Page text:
Saliva is recognised as an important vehicle for the transmission of hantavirus among rodents, as they frequently bite each other. However, in the present study, RIOMV was not found in the saliva of infected animals. It is possible that excretion in saliva is initiated at a later stage of infection, as reported in experimental infections of P. maniculatus with Sin Nombre hantavirus, when substantial levels of viral RNA appeared only at day 14 ai (Botten et al. 2000).

Hantavirus infection in rodents other than primary hantavirus hosts (interspecies transmission) has also been reported, and these events are known as spillover (Jonsson et al. 2010). N. lasiurus or Akodon sp shown here are considered to be natural reservoirs of ARAQV (Suzuki et al. 2004, Figueiredo et al. 2009b). However, it was not possible to use ARAQV in our study. We chose to infect animals with RIOMV because it is adapted to tissue culture and allows for the production of suitable virus stocks (Bharadwaj et al. 1997). RIOMV has been reported to infect Oligoryzomys microtis rodents in Peru, Bolivia and Brazil (Figueiredo et al. 2014). This virus has been associated with two HCPS cases in Peru (Casapía et al. 2012), one case in French Guiana (Matheus et al. 2012) and another fatal case in Brazil (de Oliveira et al. 2014). Furthermore, we chose RIOMV because its phylogenetic clade has a N amino acid sequence that is 90% homologous with viruses of the Andes clade, including ARAQV (Souza & Figueiredo 2014).

The results shown here contribute to our understanding of viral kinetics in rodents and shed light on the mechanism of hantavirus transmission to humans by rodent excreta. Additionally, RIOMV can infect Sigmodontinae species other than O. microtis, the natural reservoir for RIOMV. Spillover events could allow for the natural transmission of RIOMV to these other rodent species.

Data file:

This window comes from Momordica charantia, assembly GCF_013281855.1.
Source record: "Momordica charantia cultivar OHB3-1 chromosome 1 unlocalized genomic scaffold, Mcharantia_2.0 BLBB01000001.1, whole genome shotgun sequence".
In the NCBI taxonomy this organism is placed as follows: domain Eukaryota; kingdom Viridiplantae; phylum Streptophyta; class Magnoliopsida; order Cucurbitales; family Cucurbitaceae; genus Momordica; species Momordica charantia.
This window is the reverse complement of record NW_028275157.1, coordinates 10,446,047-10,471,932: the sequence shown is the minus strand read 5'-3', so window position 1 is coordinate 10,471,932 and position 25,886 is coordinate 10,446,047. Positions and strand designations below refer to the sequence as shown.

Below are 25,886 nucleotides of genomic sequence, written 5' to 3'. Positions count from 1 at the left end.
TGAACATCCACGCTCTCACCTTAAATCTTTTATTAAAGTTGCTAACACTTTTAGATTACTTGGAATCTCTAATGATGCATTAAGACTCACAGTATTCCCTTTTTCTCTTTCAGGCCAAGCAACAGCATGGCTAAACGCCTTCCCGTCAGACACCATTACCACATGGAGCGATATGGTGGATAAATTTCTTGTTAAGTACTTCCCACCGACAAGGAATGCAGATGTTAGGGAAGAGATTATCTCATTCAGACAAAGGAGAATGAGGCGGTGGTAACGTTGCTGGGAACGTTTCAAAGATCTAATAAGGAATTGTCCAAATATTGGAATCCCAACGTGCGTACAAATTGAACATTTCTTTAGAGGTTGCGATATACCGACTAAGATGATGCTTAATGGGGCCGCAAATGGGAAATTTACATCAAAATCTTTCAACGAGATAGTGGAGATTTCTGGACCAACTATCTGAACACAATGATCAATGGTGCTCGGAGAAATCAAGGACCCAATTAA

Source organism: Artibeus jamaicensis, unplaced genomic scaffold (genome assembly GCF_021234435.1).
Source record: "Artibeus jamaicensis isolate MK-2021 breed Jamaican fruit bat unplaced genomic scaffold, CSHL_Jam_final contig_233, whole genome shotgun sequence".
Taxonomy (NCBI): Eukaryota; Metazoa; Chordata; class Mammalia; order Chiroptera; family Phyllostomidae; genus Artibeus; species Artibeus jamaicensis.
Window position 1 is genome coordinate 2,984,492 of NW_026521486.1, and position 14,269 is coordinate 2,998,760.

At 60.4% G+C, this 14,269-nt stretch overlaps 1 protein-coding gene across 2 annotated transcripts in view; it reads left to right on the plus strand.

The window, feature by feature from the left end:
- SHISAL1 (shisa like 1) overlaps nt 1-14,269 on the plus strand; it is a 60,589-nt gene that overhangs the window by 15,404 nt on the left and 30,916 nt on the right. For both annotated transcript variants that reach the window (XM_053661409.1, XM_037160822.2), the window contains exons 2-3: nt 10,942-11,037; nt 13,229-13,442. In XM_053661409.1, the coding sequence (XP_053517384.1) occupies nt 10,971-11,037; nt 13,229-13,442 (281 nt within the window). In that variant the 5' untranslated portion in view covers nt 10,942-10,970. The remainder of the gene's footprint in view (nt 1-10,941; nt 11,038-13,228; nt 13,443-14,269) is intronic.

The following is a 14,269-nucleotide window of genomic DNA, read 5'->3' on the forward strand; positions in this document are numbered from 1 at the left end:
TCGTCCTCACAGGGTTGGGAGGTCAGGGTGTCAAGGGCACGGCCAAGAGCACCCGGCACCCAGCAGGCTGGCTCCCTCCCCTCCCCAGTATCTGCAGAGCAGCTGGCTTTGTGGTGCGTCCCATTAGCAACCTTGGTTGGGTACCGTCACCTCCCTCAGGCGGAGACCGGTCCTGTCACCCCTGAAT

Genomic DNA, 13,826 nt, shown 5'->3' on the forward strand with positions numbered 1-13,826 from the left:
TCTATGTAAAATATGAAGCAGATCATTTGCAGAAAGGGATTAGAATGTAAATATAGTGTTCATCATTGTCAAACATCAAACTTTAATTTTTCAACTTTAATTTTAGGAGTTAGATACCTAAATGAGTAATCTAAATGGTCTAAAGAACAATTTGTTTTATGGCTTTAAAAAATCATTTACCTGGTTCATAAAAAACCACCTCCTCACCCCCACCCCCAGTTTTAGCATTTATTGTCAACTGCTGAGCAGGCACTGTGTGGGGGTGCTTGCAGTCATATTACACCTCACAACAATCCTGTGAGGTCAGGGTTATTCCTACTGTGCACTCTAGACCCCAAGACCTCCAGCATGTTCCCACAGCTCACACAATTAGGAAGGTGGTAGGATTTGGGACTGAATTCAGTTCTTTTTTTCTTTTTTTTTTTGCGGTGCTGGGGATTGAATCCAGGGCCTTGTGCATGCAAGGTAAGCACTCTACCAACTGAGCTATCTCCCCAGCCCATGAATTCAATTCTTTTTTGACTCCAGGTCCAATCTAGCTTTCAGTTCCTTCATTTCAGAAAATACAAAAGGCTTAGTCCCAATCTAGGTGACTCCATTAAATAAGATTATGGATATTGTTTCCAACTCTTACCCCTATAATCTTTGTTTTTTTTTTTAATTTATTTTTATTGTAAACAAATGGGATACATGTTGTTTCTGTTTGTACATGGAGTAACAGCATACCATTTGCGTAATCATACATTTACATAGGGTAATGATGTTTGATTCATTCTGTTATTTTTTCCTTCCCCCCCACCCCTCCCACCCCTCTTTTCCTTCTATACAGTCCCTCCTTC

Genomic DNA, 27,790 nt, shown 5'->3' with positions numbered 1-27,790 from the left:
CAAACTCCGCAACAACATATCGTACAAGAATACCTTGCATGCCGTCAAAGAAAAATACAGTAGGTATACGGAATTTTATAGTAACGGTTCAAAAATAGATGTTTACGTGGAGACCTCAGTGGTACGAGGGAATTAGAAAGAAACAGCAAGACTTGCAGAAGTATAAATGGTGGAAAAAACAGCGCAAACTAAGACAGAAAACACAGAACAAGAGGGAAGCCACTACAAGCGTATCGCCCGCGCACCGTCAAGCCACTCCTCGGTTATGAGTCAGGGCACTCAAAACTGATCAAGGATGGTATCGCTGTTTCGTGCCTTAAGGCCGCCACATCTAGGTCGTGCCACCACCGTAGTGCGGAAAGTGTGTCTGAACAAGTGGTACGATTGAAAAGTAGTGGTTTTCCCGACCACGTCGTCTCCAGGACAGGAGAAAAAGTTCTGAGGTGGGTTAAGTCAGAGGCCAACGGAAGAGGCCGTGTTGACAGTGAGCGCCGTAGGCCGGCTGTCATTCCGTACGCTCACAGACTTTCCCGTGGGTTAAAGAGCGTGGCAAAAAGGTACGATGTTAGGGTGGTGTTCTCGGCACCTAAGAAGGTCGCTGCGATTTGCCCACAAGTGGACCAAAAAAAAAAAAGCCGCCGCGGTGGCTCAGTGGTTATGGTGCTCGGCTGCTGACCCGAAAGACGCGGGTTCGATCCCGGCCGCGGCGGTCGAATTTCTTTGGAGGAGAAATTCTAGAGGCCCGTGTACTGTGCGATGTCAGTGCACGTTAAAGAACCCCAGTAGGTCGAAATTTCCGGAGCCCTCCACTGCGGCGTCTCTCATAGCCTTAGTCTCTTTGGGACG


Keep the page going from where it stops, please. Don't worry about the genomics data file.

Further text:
Finally, though our findings are not generalisable to all Sigmodontinae and all hantaviruses, the results shown here reveal that hantavirus particles persist in both the urine and faeces of infected rodents for at least 18 days. This information is highly relevant to public health, as it is known that the inhaled products of excreta from infected animals can transmit hantavirus to humans and other animals. Therefore, our results corroborate the current notion that inhalation of excreta aerosols is the principal mechanism by which hantavirus is transmitted (Jonsson et al. 2010). However, further studies with different hantavirus strains, different routes and sites of infection, other rodent species and a larger number of animals per group are necessary to improve our understanding of hantavirus kinetics and its potential for transmission.

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Financial support: FAPESP (grant nº 2008/50617-6, scholarship nº 11/05067-0, 12/24150-9, 09/17518-7), CNPq (301677/2013-1).

Received: January 20, 2016; Accepted: April 14, 2016

+Corresponding author: ltmfigue@fmrp.usp.br